The former leader of Haringey Council is planning to take the Local Government Ombudsman to court after he was criticised in a recent report.

Joseph Ejiofor, who led the council from 2018 until 2021, is seeking a judicial review of the decision to name him in the report and has issued legal proceedings.

The ombudsman, which handles complaints against councils, released a report in January criticising Cllr Ejiofor following an investigation into a resident’s complaint over a proposed council-led housing development in Muswell Hill.

Under the initial plans, former care home Cranwood House was set to be demolished along with two nearby terraces, to make way for new homes. The council spent more than £2 million buying up one of the properties.

Read more: Ombudsman criticises council over Muswell Hill homes plans

Several years later, in 2020, Cllr Ejiofor decided to ditch the scheme in favour of new plans that would avoid demolishing the homes. The resident complained to the ombudsman that the council’s handling of the possible buy-up of his home to allow the scheme to go ahead left his family facing six years of uncertainty and caused “considerable stress”.

The ombudsman’s report described Cllr Ejiofor’s decision to abandon the initial scheme as “flawed” and said naming him was “in the public interest”. According to the ombudsman, the decision was taken “without proper scrutiny and analysis of all options and consideration of the consequences”.

Cllr Ejiofor subsequently disputed the report’s findings and said the decision not to demolish the terrace “was a result of the council listening to residents” who had “opposed the demolition of their homes”.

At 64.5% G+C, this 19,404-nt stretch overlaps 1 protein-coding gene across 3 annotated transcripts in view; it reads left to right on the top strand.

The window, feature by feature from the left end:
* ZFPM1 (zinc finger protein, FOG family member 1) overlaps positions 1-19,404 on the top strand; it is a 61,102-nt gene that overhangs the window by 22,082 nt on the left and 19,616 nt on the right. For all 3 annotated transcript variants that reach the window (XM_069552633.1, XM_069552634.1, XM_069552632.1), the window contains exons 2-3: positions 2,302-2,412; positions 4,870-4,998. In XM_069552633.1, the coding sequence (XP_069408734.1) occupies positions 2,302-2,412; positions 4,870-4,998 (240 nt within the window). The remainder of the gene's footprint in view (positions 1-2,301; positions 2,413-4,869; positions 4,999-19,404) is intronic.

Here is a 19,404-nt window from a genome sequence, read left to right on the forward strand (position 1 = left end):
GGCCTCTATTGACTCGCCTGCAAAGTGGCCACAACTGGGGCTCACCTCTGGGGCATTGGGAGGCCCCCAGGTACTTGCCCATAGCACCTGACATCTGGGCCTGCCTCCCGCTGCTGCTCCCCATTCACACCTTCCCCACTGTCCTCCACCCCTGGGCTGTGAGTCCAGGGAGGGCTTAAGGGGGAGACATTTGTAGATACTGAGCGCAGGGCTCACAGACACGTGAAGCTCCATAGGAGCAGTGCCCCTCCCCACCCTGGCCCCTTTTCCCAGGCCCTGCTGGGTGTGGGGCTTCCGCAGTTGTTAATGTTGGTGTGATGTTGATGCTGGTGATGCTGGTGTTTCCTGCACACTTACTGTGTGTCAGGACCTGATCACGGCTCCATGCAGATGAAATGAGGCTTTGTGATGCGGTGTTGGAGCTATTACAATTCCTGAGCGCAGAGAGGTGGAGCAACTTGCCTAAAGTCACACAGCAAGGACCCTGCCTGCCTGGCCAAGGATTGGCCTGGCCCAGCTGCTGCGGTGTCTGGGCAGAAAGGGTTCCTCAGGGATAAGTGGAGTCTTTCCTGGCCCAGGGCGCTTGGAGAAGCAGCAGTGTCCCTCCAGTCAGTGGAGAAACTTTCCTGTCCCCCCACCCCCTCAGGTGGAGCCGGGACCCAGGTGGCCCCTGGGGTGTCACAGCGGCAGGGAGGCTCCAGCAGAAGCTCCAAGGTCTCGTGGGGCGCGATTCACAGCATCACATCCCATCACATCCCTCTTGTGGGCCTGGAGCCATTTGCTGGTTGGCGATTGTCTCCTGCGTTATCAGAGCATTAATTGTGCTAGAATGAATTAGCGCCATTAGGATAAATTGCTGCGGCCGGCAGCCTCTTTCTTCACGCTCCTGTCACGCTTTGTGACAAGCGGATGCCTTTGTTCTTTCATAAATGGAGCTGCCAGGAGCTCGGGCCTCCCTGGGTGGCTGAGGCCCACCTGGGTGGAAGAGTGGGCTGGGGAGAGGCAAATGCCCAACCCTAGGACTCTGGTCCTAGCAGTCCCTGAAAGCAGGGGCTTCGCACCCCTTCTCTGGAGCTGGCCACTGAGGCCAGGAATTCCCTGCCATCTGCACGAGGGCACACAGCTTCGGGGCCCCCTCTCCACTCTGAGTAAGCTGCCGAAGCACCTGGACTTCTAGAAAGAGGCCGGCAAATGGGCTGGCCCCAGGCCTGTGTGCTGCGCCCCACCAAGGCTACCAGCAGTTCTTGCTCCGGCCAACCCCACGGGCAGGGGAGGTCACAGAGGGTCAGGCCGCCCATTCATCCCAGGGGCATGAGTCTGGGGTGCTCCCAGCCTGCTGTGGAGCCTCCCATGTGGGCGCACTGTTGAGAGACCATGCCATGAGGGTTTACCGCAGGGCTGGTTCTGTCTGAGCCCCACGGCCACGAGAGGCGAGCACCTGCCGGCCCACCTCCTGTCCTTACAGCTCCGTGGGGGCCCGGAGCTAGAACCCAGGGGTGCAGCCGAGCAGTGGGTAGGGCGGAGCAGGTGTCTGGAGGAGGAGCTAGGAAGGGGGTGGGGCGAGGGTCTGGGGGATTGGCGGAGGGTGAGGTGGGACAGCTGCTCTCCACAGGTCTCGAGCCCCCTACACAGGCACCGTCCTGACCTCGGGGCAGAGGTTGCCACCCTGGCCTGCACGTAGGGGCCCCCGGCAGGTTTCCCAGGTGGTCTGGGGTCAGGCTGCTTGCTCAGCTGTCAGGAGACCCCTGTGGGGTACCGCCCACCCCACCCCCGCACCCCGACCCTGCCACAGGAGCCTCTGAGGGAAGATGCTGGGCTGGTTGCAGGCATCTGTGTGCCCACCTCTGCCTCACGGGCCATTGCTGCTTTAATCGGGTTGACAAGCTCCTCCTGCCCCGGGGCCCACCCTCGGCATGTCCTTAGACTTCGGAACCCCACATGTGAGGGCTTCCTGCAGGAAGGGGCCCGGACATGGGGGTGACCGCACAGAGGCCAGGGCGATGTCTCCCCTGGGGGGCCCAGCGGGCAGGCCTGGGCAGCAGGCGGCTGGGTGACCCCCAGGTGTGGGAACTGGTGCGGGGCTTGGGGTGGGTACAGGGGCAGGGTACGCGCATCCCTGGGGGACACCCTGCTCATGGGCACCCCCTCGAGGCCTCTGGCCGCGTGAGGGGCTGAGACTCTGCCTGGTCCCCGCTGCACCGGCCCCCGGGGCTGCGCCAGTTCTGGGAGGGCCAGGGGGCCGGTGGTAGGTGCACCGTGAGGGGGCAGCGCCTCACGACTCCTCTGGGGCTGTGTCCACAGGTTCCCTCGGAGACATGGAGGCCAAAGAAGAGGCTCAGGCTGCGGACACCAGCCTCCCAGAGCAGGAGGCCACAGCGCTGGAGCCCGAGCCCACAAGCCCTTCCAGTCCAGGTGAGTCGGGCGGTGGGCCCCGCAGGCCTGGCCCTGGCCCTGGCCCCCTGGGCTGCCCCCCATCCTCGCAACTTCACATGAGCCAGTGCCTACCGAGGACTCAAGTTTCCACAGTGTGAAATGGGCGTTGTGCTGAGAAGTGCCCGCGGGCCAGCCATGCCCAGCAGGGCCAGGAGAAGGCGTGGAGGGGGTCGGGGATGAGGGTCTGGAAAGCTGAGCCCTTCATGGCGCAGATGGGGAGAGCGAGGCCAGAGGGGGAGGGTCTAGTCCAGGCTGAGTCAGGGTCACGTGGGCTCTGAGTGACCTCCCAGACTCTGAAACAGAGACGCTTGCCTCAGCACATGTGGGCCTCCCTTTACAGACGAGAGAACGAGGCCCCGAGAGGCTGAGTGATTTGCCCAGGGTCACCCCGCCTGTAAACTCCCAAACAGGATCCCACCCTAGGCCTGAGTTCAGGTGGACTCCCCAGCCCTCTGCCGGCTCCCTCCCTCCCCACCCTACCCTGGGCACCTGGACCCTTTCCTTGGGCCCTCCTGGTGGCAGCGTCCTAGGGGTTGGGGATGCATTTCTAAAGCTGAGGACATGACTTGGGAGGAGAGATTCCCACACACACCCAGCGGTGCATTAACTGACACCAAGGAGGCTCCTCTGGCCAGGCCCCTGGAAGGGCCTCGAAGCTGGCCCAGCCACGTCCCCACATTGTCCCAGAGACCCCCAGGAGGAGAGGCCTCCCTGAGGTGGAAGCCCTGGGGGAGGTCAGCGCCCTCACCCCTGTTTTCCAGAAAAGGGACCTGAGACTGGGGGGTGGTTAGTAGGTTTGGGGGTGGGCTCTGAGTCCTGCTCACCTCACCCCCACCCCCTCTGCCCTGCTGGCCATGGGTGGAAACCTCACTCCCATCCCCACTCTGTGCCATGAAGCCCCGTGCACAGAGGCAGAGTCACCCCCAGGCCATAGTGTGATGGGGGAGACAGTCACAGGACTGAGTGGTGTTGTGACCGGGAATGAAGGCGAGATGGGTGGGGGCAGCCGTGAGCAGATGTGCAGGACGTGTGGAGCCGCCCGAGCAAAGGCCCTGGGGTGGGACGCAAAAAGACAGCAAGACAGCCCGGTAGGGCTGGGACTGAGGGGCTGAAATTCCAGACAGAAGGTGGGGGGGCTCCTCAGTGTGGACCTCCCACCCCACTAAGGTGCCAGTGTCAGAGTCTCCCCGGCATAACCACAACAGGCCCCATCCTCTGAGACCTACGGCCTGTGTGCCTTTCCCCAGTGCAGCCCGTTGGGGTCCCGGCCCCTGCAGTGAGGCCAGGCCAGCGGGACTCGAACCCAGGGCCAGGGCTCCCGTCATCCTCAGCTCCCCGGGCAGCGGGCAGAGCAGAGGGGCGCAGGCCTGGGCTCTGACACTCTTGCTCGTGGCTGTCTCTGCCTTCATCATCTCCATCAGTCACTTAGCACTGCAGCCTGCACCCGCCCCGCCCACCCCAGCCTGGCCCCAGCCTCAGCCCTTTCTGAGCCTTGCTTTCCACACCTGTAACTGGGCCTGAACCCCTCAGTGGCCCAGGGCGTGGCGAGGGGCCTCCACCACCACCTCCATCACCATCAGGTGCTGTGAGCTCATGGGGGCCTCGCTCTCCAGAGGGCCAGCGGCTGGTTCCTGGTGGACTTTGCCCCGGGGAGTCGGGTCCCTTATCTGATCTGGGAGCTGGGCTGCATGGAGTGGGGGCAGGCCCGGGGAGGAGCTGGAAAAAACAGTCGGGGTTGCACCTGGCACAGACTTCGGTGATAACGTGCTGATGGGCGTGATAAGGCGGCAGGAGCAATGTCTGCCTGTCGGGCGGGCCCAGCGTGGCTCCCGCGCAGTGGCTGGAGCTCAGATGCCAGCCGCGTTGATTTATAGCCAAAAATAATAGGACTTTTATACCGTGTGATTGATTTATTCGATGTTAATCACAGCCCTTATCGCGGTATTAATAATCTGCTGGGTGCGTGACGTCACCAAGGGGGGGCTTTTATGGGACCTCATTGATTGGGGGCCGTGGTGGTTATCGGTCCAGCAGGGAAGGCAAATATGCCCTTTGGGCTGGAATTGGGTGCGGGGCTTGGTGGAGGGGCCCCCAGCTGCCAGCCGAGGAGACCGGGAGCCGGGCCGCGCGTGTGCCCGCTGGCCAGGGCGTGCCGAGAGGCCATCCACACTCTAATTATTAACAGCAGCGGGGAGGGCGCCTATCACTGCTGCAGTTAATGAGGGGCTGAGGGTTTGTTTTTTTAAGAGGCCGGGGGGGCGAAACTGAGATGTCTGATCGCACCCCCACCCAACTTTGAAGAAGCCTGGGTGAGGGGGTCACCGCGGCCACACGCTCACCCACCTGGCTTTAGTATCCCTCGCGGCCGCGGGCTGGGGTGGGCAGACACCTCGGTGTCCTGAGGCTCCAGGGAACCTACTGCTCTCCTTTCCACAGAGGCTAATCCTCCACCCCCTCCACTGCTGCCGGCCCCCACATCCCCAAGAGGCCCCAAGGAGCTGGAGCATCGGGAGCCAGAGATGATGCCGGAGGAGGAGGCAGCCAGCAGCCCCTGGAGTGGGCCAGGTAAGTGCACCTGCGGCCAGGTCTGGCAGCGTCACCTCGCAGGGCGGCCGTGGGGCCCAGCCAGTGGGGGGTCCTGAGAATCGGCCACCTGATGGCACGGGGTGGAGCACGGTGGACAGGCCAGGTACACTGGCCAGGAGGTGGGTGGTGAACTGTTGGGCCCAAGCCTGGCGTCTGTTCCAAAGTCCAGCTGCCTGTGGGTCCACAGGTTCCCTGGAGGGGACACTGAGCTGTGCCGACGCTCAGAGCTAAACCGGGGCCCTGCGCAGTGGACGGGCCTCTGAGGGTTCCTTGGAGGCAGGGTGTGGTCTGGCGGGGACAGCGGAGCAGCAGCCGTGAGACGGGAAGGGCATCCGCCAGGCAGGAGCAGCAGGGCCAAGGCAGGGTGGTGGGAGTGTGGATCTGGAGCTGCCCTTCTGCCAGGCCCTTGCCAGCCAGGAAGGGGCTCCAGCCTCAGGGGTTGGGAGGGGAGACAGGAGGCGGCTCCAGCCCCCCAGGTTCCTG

In a statement issued earlier this week, Cllr Ejiofor said the ombudsman, which has been operating since the 1970s, had failed to identify a single precedent case of naming an individual councillor, despite multiple requests to do so by his legal team.

Read more: Former Haringey Council leader barred from re-election

Cllr Ejiofor said: “Whilst the ombudsman enjoys broad discretion in many areas, its ability to ‘name and shame’ individuals is tightly prescribed by law, because these decisions have severe personal consequences.

“I am seeking leave to judicially review the ombudsman’s decision to name me, because I believe it to be legally flawed, and because I want my good name back.”

In February, Cllr Ejiofor suggested the ombudsman’s report had been one of the reasons he was blocked from standing as a Labour candidate in the local election.

A spokesperson for the Local Government and Social Care Ombudsman said: “As the councillor has indicated he has lodged a claim with the court, it would be inappropriate for us to say anything further.”